Cyber-attacks on automation systems have always seemd to be a “theoretical problem.” That is, until the Stuxnet virus was uncovered. Between Frost & Sullivan’s view of the future of industrial automation systems and the capabilities of Stuxnet has to manipulate and destroy these systems, author Eric Byres discusses the threat it poses to the new field of industrial automation.
The Evolution of Future Factories
The adoption of cloud computing, tablets and mobile platforms, and secure wireless networks coupled with enterprise software are some of the “Mega Trends” that will steer the future of factory, according to a short report by Frost & Sullivan, an international analyst group. These technologies will allow companies to utilize cost-effective business practices. Sharing real-time data from the factory to corporate will become much easier.
The Next Generation of Stuxnet-like viruses
However, as factories become more connected, industrial cyber security becomes an increasingly critical matter. While Stuxnet was originally targeted to harm Iranian nuclear power plants, its capabilities to the broader industries reveal what other upcoming viruses could have the potential to do. Byres suggests that:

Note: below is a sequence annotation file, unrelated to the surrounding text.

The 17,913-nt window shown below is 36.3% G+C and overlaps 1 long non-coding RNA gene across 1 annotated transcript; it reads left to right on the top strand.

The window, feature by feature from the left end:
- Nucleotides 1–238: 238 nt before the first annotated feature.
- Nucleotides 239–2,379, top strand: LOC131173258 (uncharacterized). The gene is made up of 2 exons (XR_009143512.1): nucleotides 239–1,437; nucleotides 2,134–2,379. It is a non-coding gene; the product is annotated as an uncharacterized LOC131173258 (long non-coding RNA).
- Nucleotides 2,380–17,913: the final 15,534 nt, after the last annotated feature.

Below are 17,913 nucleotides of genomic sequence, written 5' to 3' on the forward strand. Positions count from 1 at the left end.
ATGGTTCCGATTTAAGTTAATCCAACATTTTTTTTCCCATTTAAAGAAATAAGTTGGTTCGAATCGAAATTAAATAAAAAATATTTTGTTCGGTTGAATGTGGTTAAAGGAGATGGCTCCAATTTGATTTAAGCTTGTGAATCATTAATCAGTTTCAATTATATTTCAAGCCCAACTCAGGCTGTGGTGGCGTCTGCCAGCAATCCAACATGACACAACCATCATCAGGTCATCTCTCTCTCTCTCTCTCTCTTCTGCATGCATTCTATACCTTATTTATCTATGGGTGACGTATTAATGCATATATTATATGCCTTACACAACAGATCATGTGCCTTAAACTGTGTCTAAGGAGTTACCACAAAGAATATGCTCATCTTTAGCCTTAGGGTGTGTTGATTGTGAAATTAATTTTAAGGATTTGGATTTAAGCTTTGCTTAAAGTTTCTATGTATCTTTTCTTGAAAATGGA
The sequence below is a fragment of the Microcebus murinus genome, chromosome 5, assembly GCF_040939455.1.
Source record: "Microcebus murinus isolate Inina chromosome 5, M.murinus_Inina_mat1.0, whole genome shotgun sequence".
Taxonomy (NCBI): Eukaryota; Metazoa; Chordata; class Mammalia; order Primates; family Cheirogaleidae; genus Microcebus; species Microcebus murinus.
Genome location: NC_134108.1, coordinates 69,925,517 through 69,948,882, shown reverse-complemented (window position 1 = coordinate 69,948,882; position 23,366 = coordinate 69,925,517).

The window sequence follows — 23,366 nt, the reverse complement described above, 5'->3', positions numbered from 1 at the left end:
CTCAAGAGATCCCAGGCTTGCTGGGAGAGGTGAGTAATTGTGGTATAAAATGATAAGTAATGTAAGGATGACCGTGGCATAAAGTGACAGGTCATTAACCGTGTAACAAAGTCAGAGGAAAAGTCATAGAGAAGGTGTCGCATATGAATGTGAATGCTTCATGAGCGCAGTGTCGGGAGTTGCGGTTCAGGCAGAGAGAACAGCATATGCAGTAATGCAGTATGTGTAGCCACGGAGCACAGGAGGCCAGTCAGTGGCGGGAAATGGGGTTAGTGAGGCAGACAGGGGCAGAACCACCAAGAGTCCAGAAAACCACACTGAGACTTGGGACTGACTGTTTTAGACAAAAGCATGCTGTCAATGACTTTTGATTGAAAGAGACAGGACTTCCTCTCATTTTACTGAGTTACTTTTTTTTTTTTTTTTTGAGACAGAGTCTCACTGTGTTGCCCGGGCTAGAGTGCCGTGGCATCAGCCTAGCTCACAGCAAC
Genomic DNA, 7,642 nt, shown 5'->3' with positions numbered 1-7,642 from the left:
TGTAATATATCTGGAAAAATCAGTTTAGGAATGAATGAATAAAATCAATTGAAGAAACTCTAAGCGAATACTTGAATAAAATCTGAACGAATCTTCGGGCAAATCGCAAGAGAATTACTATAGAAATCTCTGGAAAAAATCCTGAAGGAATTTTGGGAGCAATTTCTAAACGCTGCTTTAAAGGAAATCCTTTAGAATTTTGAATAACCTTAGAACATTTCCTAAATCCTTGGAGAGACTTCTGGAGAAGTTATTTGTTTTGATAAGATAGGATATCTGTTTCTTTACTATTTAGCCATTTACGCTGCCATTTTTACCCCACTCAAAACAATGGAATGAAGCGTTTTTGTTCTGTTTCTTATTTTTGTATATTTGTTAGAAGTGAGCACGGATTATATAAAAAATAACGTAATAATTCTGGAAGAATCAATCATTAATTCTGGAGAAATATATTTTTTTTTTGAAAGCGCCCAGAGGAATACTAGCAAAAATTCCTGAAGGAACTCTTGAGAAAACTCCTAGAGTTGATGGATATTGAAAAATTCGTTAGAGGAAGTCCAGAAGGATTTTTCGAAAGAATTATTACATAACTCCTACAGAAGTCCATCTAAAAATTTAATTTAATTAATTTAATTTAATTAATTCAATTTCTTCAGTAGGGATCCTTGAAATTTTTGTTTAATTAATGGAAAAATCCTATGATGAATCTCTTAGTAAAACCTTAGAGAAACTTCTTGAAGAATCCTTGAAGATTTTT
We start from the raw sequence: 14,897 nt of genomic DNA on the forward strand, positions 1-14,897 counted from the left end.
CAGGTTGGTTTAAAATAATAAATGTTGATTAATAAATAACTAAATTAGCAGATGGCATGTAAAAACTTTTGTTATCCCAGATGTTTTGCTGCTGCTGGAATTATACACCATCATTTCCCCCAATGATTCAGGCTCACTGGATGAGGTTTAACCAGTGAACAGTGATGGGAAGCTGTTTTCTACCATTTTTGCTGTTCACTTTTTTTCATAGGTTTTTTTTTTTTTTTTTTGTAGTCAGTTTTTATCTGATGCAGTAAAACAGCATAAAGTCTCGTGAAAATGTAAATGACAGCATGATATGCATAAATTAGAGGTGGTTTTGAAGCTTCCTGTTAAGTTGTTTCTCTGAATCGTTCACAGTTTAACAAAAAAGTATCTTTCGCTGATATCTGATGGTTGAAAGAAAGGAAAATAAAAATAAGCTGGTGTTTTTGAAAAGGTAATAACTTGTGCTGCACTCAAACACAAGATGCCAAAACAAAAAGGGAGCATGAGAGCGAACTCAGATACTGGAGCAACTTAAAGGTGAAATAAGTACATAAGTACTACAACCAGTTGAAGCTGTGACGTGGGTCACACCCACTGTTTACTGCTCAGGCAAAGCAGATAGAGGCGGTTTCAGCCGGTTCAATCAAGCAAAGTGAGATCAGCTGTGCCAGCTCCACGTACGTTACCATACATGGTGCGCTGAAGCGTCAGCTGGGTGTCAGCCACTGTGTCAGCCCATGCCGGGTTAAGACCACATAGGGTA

It is possible that the goal of the next generation of malware is not to harm people, but to quietly stop production at a utility, or impact the production of a rival, or short sell the shares of a company or extort money under the threat of a disruption. The banking industry has faced these sorts of financially motivated attacks over the past decade. It is unrealistic to hope that the industrial world will not experience the same.
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